The army was the command echelon below the army group and above the corps in the American and British armies. However,
and British armies in the Pacific tended to be attached directly
theater commands. An army was normally commanded by a lieutenant
general. At the start of the war, the noncombat services were
mostly split between the army and the corps, but as the war went
on, an increasing fraction of the noncombat services in American
corps were shifted to the army level to make the corps less an
administrative organization and more a maneuver formation.
In the Japanese
Army, the army was the equivalent of a Western corps, with a
manpower of between 50,0000 and 150,000 men, and it was attached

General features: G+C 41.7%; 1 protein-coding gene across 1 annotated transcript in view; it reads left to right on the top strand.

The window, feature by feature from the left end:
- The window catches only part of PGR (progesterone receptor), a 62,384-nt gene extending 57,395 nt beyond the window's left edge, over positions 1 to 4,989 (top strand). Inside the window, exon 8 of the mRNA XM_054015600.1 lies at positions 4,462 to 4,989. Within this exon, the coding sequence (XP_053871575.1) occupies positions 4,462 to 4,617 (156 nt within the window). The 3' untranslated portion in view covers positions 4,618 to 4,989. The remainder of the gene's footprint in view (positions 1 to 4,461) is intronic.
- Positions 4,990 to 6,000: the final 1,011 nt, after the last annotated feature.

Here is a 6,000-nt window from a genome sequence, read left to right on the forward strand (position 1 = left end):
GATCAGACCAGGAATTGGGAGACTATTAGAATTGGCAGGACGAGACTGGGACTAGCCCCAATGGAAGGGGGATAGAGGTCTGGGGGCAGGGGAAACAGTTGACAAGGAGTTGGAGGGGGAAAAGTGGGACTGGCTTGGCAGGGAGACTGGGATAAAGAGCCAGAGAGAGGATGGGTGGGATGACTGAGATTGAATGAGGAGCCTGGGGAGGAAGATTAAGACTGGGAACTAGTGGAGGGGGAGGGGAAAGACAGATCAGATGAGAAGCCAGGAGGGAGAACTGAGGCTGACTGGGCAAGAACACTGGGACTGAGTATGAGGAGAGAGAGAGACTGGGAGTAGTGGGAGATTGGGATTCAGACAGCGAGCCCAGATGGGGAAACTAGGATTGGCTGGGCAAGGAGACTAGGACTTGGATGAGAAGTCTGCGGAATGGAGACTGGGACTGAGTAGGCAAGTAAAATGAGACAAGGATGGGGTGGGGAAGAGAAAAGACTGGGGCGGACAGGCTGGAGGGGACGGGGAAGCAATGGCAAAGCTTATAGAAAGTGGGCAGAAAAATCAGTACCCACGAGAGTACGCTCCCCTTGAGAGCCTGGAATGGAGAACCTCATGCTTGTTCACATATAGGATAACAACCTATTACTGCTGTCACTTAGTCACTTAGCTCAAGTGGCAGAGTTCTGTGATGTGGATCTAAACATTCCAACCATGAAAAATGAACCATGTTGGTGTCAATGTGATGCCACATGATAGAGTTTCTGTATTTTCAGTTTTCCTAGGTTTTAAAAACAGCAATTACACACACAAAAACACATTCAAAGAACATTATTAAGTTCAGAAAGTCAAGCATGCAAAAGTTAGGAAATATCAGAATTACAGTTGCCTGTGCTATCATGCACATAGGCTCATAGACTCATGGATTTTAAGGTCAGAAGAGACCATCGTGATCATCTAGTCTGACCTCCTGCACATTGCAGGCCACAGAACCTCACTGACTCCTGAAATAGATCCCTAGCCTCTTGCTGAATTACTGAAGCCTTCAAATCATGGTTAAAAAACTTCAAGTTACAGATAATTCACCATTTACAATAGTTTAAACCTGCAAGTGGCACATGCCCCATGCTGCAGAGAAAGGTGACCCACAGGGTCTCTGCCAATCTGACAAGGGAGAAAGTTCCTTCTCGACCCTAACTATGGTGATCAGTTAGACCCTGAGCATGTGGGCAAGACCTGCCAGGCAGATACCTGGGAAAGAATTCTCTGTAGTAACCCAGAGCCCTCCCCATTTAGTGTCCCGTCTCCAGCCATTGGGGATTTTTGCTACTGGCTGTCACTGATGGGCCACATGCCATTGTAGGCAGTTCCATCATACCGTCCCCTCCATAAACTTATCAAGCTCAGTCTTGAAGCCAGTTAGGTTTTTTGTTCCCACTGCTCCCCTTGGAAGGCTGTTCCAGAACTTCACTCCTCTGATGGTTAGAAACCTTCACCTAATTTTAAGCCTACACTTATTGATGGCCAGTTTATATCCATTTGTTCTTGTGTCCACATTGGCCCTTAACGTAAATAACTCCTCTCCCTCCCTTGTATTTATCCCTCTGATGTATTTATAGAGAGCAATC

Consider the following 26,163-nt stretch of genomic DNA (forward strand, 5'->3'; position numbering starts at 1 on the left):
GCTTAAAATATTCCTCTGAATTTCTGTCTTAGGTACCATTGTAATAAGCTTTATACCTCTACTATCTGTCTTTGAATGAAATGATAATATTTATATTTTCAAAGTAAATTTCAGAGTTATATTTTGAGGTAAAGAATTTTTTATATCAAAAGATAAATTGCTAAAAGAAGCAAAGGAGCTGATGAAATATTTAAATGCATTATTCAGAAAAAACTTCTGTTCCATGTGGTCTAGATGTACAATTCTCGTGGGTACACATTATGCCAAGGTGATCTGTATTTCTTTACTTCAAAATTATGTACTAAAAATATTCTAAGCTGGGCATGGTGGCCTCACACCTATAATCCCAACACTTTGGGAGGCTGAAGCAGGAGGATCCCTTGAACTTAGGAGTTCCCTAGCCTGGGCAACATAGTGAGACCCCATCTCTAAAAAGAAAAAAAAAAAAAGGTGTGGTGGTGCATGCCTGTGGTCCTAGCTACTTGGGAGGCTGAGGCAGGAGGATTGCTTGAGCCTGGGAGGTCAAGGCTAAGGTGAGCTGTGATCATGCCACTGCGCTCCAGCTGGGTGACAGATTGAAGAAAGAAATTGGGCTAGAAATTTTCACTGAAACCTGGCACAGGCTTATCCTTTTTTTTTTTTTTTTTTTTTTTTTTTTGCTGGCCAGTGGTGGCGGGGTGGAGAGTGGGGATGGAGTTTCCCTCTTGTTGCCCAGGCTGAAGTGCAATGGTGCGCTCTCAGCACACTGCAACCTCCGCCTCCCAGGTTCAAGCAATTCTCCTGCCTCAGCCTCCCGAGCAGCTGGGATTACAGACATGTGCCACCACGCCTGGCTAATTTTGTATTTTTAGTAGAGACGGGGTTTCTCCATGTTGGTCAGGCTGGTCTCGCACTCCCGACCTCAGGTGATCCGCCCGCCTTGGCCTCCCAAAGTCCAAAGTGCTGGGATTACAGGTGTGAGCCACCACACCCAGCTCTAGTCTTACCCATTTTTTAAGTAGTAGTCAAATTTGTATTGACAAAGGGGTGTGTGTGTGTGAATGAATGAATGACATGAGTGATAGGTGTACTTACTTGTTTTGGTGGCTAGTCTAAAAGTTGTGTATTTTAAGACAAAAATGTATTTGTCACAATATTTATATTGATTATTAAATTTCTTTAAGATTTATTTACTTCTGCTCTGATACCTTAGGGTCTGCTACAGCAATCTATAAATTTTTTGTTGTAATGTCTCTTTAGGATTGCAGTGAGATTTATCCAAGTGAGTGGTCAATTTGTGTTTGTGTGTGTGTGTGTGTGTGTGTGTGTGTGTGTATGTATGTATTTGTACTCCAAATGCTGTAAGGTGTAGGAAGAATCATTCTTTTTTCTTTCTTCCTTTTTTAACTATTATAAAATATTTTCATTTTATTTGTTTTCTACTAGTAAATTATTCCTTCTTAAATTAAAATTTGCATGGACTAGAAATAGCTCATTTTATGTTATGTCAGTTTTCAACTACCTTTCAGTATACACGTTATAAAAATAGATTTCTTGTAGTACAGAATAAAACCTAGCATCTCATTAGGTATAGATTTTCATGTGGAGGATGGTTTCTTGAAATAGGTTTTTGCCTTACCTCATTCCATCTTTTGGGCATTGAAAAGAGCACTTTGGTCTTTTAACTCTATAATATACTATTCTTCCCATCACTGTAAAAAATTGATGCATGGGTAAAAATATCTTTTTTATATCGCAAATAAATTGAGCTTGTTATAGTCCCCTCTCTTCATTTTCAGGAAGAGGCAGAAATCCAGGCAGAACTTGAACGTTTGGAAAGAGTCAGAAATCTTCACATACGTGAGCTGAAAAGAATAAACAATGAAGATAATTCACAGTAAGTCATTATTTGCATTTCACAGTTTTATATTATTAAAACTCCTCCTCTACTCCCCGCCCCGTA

to an area army or a theater command. It was normally commanded by
an experienced lieutenant general.
A Chinese army was also
equivalent to a Western corps, consisting of three divisions and supporting
elements, and was attached to an army group. The Chinese early
adopted the Russian practice
of deploying selected armies along communications routes, and the
designation of these as route armies persisted among the Chinese Communists.
"Handbook on Japanese Military Forces" (1944-9-15)
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